Preserving Your Options in Photoshop

[by Judy Herrmann]

Want to keep the most flexibility with your data but still work in Photoshop?  Try using Smart Objects.
Smart Objects allow you to import a stand-in layer that references your RAW data.  The stand-in functions similarly to a normal layer – you can apply several different types of filters, add layer masks, apply adjustment layers, and more – but double-clicking on the smart object takes you right back to Adobe Camera Raw [ACR] where you can reprocess the RAW data if desired.  Your smart object will automatically update using the new ACR processing parameters you set.

Smart Objects don’t just let you reprocess the RAW data in ACR, they also allow you to resize the file or transform it and get back to the original size and shape without any loss of quality.  You can even crop (inside ACR) and remove or change the crop later.

There are some things you can’t do with Smart Objects – certain filters can’t be run on them and you can’t do any pixel level editing directly on the Smart Object (though you can create a transparent layer and retouch on that with the “sample all layers” box checked).

To create a smart object from within Adobe Camera Raw, click on the processing options tab (blue link in the lower-center area) and check Open In Photoshop as Smart Object. In Lightroom, select Edit In Photoshop as Smart Object from the Edit In menu. In Photoshop, use the File > Open as Smart Object command and navigate to your proprietary RAW or DNG file.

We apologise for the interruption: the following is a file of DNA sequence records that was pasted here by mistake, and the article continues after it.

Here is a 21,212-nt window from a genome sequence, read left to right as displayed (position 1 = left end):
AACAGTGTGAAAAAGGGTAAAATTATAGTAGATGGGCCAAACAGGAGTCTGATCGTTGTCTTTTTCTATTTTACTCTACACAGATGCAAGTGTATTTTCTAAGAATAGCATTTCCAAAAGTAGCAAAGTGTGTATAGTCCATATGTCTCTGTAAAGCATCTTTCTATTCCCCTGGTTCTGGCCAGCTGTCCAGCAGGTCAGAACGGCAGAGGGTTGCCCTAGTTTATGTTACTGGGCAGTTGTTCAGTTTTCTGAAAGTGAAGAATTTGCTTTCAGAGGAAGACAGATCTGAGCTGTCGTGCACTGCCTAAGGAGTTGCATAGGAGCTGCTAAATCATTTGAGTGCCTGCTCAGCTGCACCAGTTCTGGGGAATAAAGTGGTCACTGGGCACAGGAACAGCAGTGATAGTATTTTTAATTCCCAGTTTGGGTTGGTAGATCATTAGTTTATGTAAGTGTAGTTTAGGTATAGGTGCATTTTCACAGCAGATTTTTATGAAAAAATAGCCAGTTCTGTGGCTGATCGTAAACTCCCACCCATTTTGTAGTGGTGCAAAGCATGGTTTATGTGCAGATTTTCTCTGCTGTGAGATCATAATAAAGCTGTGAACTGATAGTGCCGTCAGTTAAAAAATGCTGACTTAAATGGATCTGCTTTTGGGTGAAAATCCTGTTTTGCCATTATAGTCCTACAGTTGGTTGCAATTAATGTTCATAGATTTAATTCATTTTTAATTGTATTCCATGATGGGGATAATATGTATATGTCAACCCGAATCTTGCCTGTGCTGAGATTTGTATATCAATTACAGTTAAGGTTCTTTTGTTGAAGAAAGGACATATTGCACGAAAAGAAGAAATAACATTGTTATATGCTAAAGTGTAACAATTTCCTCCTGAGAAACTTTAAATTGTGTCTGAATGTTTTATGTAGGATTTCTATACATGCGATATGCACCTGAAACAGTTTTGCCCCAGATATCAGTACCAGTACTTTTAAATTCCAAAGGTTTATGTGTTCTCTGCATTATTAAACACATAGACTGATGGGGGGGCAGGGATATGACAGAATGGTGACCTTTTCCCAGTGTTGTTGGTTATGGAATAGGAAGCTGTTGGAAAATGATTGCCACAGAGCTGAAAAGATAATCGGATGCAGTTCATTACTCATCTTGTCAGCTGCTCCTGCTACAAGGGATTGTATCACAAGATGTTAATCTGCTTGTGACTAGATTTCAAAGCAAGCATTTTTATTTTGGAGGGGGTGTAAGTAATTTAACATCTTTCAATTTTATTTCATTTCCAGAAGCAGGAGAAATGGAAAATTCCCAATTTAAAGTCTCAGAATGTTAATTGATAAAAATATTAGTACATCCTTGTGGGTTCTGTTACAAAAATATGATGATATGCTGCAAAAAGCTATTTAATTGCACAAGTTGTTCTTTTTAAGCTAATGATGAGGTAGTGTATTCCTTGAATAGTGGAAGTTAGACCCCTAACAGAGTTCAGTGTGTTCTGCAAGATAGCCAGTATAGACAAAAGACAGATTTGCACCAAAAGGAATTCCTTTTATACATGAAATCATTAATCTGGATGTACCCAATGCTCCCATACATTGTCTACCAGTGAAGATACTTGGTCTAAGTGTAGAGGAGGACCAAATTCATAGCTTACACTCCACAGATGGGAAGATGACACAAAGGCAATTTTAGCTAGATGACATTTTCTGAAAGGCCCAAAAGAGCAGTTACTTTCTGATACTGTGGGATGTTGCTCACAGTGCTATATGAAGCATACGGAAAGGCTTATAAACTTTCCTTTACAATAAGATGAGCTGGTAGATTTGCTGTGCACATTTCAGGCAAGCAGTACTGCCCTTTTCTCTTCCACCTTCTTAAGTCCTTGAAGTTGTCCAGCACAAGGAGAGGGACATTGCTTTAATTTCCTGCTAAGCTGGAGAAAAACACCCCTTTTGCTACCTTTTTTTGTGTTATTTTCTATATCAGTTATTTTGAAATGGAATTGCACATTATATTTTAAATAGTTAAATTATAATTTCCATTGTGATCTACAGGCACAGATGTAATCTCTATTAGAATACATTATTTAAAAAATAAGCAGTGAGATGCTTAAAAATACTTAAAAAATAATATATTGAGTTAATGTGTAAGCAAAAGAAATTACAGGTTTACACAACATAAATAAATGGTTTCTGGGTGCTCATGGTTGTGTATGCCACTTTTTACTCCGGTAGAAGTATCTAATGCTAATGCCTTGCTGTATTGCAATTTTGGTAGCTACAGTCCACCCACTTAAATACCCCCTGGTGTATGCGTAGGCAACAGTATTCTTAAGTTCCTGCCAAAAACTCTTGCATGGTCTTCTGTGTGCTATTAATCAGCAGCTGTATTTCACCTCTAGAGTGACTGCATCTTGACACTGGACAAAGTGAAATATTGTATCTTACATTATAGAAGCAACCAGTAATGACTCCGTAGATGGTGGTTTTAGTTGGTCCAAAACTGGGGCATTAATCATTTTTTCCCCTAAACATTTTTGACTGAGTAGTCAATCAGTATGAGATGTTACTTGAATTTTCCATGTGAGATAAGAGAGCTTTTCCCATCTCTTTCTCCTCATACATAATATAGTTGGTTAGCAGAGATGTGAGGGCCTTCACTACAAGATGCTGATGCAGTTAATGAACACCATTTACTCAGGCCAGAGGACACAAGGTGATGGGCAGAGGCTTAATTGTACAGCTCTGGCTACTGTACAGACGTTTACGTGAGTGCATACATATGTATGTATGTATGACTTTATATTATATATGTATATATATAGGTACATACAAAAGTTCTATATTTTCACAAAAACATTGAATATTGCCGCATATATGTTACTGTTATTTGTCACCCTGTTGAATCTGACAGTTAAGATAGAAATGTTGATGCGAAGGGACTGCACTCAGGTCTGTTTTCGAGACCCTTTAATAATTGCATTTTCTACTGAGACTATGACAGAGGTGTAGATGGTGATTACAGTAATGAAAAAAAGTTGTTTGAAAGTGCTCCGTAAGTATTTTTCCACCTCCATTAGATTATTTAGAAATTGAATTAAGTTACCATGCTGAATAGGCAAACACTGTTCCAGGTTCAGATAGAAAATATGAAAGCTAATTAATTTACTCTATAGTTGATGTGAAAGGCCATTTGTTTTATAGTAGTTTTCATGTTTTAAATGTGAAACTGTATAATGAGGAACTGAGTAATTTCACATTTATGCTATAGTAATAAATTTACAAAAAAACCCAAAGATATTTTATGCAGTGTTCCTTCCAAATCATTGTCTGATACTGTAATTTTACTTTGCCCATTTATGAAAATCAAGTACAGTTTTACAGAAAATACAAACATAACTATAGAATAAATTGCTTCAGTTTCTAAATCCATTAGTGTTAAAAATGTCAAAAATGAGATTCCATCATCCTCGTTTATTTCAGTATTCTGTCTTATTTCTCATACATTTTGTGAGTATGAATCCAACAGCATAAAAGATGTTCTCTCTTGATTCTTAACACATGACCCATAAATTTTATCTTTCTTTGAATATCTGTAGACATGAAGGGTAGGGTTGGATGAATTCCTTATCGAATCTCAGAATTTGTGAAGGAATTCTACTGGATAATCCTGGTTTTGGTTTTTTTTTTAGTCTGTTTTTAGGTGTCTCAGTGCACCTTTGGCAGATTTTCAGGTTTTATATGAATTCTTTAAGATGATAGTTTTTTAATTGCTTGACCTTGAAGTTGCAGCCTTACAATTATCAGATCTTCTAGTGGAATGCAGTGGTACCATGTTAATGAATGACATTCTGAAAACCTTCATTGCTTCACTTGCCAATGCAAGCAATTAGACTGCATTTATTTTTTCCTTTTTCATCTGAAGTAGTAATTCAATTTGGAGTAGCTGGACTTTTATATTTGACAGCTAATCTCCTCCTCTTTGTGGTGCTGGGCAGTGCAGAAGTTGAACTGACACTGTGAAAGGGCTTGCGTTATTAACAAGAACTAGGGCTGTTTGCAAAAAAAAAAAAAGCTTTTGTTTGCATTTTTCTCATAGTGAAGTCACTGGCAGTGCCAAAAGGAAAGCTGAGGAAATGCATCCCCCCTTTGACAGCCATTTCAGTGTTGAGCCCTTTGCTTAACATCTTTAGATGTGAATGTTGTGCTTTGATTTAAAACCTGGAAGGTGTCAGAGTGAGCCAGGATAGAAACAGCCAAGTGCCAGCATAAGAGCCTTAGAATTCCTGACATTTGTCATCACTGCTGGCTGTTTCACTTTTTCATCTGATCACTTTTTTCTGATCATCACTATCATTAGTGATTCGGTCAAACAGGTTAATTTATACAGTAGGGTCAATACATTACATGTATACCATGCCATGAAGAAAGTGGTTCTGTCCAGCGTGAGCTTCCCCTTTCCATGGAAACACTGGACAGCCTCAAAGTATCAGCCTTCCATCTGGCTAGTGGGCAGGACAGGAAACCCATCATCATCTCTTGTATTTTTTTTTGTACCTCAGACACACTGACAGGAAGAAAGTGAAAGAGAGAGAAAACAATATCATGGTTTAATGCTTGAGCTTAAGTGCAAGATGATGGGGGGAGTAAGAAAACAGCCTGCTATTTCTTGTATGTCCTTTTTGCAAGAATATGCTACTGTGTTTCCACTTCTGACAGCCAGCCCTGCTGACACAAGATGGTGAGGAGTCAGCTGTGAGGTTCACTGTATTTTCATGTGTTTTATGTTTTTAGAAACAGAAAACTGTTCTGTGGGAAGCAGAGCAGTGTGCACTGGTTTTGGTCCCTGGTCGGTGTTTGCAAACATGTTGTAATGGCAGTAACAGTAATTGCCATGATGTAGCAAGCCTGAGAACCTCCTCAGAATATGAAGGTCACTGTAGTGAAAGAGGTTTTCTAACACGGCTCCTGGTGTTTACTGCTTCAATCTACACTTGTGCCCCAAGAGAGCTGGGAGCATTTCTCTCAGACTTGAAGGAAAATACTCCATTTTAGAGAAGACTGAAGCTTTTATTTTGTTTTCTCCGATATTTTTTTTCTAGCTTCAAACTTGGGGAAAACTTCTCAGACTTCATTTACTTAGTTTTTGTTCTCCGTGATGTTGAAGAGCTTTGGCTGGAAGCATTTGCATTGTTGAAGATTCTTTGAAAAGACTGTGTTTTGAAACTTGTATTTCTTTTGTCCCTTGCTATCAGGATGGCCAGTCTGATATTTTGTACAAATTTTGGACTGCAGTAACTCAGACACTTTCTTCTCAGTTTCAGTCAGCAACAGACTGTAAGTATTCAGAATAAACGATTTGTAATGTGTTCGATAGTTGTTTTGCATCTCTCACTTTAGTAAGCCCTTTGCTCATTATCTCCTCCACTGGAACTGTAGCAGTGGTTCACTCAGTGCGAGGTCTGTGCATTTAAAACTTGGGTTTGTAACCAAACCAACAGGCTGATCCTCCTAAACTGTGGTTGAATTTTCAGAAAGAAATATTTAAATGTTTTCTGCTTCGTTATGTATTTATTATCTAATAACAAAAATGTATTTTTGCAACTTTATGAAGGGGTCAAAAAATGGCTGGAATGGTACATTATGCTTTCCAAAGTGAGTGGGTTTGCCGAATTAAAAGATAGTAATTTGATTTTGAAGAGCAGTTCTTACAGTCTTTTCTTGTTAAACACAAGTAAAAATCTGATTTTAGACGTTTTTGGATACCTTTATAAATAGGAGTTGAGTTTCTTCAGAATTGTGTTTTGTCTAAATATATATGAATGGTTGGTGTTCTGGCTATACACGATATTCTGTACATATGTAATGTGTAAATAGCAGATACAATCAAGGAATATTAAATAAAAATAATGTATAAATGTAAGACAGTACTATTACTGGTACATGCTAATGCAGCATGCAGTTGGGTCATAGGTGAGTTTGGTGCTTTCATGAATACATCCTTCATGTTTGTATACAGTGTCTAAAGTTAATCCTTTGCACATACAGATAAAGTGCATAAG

Smart Object vs Pixel Resizing for ASMP Strictly Business Blog p

Top right: This crop at 100% magnification shows how sharp and clear a Smart Object (shown full frame at left) remains after being sized down to 216 x 288 pixels and then sized back up to full capture size (3024 x 4032 pixels).

Bottom Right: The same RAW file, exported into Photoshop as a normal pixel layer and resized the same way results in a pixelated, unsharp image at 100% magnification.

Judy Herrmann has taught seminars on digital photography since 1995 and is a presenter for ASMP’s dpBestflow program, I Need A Workflow That Works For Me.

By Judy Herrmann | Posted: May 19th, 2010 | 1 comment


One Response to 'Preserving Your Options in Photoshop'

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  1. Great info. Thanks, Judy.

    By Susan Frost | May 19, 2010



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